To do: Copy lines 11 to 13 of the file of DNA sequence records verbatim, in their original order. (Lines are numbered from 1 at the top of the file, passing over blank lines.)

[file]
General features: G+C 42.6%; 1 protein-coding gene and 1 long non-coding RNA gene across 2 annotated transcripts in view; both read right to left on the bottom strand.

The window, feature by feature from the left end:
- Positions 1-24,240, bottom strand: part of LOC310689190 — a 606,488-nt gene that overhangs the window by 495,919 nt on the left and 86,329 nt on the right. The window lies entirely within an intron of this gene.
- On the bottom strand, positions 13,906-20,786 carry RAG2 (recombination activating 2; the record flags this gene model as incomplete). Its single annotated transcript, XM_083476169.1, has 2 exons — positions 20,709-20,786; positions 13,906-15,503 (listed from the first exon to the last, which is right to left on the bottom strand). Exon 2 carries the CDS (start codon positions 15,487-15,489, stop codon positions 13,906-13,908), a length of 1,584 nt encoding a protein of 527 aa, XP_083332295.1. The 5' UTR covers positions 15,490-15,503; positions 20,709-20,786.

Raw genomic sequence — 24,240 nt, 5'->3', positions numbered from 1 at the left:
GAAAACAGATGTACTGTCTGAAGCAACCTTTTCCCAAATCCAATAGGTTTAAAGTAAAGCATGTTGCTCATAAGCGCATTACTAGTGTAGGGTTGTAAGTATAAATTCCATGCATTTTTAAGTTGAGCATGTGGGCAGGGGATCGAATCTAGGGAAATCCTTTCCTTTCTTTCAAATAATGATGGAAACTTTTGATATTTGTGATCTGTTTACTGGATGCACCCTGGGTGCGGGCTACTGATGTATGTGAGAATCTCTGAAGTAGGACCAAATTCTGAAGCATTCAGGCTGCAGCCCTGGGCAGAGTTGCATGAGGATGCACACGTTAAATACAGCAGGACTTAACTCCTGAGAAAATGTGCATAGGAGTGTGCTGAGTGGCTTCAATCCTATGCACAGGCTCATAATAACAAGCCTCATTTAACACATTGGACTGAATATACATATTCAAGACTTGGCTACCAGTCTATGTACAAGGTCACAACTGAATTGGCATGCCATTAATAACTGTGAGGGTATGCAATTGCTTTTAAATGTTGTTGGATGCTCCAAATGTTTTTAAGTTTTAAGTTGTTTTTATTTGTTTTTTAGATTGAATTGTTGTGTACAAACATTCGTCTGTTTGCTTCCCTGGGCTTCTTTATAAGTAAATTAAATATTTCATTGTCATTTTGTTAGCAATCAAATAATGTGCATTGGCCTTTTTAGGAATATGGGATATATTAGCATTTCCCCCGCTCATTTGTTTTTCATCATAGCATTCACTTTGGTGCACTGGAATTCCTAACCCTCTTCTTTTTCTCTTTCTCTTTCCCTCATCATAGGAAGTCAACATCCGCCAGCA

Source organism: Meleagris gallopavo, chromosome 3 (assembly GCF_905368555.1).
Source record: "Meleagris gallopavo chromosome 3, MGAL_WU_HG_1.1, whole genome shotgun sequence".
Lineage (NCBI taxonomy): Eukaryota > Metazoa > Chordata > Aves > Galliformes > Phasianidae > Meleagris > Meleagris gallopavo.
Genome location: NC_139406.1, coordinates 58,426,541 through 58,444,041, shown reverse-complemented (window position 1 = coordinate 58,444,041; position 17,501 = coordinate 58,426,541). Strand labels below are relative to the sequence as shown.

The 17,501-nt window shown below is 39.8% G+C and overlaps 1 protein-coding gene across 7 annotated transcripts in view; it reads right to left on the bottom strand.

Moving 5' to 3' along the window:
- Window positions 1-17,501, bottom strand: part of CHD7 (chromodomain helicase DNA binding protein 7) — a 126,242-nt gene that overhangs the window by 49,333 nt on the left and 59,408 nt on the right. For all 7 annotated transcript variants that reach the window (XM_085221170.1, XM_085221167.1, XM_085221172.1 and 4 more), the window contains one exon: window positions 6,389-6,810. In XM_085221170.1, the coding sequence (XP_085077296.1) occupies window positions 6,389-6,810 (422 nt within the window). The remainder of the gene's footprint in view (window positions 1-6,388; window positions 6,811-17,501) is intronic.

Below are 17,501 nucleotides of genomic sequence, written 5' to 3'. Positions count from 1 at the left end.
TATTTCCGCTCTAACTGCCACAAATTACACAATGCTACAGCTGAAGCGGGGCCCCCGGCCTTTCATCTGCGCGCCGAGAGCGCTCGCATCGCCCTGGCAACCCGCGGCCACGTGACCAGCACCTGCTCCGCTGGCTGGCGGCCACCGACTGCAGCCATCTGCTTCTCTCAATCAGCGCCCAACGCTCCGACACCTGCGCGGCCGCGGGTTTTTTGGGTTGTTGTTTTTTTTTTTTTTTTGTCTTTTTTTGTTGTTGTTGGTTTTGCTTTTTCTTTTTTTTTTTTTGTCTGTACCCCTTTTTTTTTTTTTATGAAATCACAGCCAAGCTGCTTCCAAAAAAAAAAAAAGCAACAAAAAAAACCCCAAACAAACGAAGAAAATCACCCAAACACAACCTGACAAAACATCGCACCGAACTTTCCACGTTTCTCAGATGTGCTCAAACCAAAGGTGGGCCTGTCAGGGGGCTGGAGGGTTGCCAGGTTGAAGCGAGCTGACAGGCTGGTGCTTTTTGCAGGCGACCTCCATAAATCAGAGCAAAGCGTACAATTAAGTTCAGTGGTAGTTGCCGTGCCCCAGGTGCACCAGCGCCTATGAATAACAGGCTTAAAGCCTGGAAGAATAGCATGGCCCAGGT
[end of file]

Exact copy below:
The 17,501-nt window shown below is 39.8% G+C and overlaps 1 protein-coding gene across 7 annotated transcripts in view; it reads right to left on the bottom strand.

Moving 5' to 3' along the window:
- Window positions 1-17,501, bottom strand: part of CHD7 (chromodomain helicase DNA binding protein 7) — a 126,242-nt gene that overhangs the window by 49,333 nt on the left and 59,408 nt on the right. For all 7 annotated transcript variants that reach the window (XM_085221170.1, XM_085221167.1, XM_085221172.1 and 4 more), the window contains one exon: window positions 6,389-6,810. In XM_085221170.1, the coding sequence (XP_085077296.1) occupies window positions 6,389-6,810 (422 nt within the window). The remainder of the gene's footprint in view (window positions 1-6,388; window positions 6,811-17,501) is intronic.